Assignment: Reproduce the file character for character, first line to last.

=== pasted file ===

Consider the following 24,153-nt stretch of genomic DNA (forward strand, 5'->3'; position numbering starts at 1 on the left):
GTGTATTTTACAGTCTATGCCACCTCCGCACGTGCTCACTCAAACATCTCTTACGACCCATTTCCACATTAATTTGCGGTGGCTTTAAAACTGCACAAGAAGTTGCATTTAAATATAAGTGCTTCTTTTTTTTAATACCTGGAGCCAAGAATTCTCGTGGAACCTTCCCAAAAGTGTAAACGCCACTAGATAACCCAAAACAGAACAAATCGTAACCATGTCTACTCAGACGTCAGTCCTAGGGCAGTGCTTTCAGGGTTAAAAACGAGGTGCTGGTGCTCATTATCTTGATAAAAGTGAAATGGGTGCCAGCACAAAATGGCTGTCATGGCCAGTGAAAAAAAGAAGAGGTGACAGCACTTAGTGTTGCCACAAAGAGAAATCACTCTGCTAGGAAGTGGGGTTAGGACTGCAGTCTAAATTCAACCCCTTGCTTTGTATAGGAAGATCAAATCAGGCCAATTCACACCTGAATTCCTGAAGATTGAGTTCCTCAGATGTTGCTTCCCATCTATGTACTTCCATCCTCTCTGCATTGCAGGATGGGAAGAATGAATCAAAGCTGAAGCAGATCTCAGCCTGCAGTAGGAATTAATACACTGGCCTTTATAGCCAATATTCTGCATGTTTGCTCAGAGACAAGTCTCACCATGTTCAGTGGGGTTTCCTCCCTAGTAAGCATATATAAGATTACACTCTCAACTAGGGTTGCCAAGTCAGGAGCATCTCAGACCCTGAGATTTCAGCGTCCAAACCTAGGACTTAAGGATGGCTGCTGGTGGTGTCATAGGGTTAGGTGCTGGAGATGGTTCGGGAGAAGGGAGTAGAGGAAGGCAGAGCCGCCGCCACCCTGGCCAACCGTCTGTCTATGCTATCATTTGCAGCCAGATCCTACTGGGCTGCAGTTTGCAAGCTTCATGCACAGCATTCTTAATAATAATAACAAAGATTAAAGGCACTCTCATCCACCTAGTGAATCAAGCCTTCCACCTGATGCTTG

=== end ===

Consider the following 24,153-nt stretch of genomic DNA (forward strand, 5'->3'; position numbering starts at 1 on the left):
GTGTATTTTACAGTCTATGCCACCTCCGCACGTGCTCACTCAAACATCTCTTACGACCCATTTCCACATTAATTTGCGGTGGCTTTAAAACTGCACAAGAAGTTGCATTTAAATATAAGTGCTTCTTTTTTTTAATACCTGGAGCCAAGAATTCTCGTGGAACCTTCCCAAAAGTGTAAACGCCACTAGATAACCCAAAACAGAACAAATCGTAACCATGTCTACTCAGACGTCAGTCCTAGGGCAGTGCTTTCAGGGTTAAAAACGAGGTGCTGGTGCTCATTATCTTGATAAAAGTGAAATGGGTGCCAGCACAAAATGGCTGTCATGGCCAGTGAAAAAAAGAAGAGGTGACAGCACTTAGTGTTGCCACAAAGAGAAATCACTCTGCTAGGAAGTGGGGTTAGGACTGCAGTCTAAATTCAACCCCTTGCTTTGTATAGGAAGATCAAATCAGGCCAATTCACACCTGAATTCCTGAAGATTGAGTTCCTCAGATGTTGCTTCCCATCTATGTACTTCCATCCTCTCTGCATTGCAGGATGGGAAGAATGAATCAAAGCTGAAGCAGATCTCAGCCTGCAGTAGGAATTAATACACTGGCCTTTATAGCCAATATTCTGCATGTTTGCTCAGAGACAAGTCTCACCATGTTCAGTGGGGTTTCCTCCCTAGTAAGCATATATAAGATTACACTCTCAACTAGGGTTGCCAAGTCAGGAGCATCTCAGACCCTGAGATTTCAGCGTCCAAACCTAGGACTTAAGGATGGCTGCTGGTGGTGTCATAGGGTTAGGTGCTGGAGATGGTTCGGGAGAAGGGAGTAGAGGAAGGCAGAGCCGCCGCCACCCTGGCCAACCGTCTGTCTATGCTATCATTTGCAGCCAGATCCTACTGGGCTGCAGTTTGCAAGCTTCATGCACAGCATTCTTAATAATAATAACAAAGATTAAAGGCACTCTCATCCACCTAGTGAATCAAGCCTTCCACCTGATGCTTG